Multicountry studies pose an added challenge to measuring SES. While approaches focused on asset ownership are often sufficient for homogenous populations, studies in more diverse populations must explore whether variables that measure SES, such as ownership of specific assets, have the same meaning across populations. The DHS wealth index is derived using country-specific data rather than globally pooled data. One result is that a household in the poorest wealth quintile in Egypt might be wealthier than a household in the richest wealth quintile in Ethiopia. Therefore, controlling for SES in pooled analyses using this approach, either by raw score or wealth quintile, is inappropriate. The United Nations Development Programme (UNDP) sought to overcome the challenge of comparing household SES across countries through the Multidimensional Poverty Index (MPI), introduced as an experimental measure in the 2010 Human Development Report. The MPI includes three equally weighted dimensions of household SES: education (years of schooling, school attendance), health (child mortality, nutrition), and standard of living (household attributes, asset ownership) [12].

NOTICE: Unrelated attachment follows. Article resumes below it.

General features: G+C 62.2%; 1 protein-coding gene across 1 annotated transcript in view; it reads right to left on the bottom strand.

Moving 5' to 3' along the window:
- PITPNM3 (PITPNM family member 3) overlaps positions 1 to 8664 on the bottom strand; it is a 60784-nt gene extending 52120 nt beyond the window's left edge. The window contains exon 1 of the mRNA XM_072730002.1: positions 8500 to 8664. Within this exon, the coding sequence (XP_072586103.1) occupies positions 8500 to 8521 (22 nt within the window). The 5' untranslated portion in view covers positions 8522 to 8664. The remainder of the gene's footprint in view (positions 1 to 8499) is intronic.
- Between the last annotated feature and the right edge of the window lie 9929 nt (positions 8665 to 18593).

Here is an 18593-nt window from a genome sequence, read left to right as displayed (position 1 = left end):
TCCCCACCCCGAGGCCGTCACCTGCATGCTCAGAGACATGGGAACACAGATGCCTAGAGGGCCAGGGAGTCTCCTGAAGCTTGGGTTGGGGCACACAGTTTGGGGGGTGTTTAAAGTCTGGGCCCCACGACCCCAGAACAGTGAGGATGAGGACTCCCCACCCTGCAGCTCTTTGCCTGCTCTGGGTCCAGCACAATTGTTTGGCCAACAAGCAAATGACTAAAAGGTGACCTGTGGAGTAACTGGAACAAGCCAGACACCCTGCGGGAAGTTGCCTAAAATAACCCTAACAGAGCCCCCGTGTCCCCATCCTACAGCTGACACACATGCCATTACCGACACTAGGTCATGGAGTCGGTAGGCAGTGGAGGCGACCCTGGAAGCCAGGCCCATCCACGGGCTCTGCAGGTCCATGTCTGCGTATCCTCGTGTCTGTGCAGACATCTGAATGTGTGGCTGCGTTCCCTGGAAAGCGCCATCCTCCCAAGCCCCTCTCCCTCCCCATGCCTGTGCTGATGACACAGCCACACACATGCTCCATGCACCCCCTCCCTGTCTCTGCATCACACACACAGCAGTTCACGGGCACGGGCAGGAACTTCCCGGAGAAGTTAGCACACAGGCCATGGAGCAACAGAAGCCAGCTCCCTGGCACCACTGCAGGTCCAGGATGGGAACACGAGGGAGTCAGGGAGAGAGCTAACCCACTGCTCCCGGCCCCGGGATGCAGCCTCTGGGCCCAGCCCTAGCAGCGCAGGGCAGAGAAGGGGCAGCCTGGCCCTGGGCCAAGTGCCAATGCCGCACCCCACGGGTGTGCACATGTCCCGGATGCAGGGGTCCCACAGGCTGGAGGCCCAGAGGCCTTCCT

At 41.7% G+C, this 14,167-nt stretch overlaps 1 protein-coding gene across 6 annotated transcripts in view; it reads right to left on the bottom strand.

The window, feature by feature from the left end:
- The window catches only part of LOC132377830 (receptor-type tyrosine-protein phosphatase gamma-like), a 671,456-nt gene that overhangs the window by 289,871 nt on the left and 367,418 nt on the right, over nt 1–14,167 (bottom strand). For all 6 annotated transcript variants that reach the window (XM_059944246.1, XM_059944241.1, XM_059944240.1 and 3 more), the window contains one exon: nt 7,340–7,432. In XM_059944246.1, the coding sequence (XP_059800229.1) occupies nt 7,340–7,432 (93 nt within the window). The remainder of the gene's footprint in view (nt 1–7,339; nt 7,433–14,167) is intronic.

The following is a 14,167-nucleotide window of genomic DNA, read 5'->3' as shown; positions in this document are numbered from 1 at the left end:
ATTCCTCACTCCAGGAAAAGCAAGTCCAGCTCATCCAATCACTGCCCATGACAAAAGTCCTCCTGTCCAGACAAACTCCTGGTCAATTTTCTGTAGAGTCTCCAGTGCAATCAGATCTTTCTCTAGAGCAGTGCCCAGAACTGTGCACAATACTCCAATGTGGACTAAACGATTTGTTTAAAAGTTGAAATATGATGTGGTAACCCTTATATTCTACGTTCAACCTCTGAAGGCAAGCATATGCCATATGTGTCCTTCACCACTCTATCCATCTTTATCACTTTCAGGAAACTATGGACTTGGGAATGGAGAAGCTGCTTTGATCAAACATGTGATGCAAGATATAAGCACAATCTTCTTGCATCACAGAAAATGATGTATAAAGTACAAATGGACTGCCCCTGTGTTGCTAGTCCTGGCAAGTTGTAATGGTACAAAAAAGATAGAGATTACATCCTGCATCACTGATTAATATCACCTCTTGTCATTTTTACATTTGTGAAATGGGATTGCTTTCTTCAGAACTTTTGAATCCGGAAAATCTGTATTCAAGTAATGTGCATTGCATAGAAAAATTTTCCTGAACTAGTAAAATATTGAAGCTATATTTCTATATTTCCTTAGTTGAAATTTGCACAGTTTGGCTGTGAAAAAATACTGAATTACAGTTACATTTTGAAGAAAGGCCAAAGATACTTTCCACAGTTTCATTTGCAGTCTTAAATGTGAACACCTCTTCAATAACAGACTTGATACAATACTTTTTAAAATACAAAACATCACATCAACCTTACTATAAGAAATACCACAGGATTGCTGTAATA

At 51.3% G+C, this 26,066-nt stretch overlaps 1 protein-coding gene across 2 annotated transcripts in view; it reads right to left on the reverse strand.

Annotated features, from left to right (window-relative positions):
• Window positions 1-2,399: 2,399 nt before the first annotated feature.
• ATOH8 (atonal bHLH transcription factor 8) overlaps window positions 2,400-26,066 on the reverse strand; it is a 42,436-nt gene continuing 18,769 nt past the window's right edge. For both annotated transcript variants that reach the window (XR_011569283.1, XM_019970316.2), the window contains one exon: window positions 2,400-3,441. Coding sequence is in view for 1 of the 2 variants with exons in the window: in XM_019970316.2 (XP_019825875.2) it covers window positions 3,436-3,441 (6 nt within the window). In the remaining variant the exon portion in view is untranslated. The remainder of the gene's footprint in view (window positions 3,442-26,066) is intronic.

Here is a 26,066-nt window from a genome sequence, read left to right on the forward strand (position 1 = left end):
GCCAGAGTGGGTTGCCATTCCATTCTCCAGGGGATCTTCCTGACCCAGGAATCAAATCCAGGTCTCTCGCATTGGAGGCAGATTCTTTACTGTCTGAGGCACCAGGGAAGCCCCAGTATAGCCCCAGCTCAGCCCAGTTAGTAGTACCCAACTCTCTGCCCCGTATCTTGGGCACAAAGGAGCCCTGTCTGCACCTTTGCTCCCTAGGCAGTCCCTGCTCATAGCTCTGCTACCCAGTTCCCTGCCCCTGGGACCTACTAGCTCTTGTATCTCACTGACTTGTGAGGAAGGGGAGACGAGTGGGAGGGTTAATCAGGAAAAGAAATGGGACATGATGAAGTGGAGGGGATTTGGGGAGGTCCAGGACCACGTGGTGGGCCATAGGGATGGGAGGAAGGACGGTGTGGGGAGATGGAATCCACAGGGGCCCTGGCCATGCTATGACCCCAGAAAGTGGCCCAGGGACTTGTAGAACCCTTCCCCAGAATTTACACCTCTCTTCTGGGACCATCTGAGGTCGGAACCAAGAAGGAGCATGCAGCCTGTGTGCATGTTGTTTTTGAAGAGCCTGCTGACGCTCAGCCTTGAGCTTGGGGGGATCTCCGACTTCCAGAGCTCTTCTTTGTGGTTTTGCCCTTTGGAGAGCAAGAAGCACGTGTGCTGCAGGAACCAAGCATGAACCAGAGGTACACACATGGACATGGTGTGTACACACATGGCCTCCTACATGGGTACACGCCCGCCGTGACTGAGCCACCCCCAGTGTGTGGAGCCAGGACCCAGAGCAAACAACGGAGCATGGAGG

The Malnutrition and Enteric Infections: Consequences for Child Health and Development (MAL-ED) study seeks to explore relationships between early exposures to malnutrition and enteric infections and their consequences for child growth and cognitive development across eight sites. Geographic, cultural, and socioeconomic differences between these sites present an added challenge to developing a measure of SES that is relevant in all sites. We sought to compare different approaches to measuring SES in resource-limited settings, and provide guidance for measuring SES accurately and simply in epidemiologic studies of diverse populations.

Materials and methods

Study setting

This study took place at the eight field sites of the MAL-ED study (see Table 1). Study sites are located in a mix of rural, urban, and peri-urban areas of: Dhaka, Bangladesh (BGD); Fortaleza, Brazil (BRF); Vellore, India (INV); Bhaktapur, Nepal (NEB); Naushahro Feroze, Pakistan (PKN); Loreto, Peru (PEL); Venda, South Africa (SAV); and Haydom, Tanzania (TZH). Sites used a standardized protocol for data collection.
Table 1

Description of MAL-ED study sites and mean WAMI scores

 Country

Urban/rural

Site description

Mean (SD) WAMI score

Brazil

Urban

Parque Universitário is an urban community inhabited by poor and middle class families. The community has approximately 33,000 people with 12% less than 5 years old. Of 288 children ≤3 years old, 31% have < -1 and 9% < -2 HAZ.

0.80 (0.08)

Peru

Peri-urban

The site is peri-urban with an economic base in agriculture, extraction of forest products, and fishing.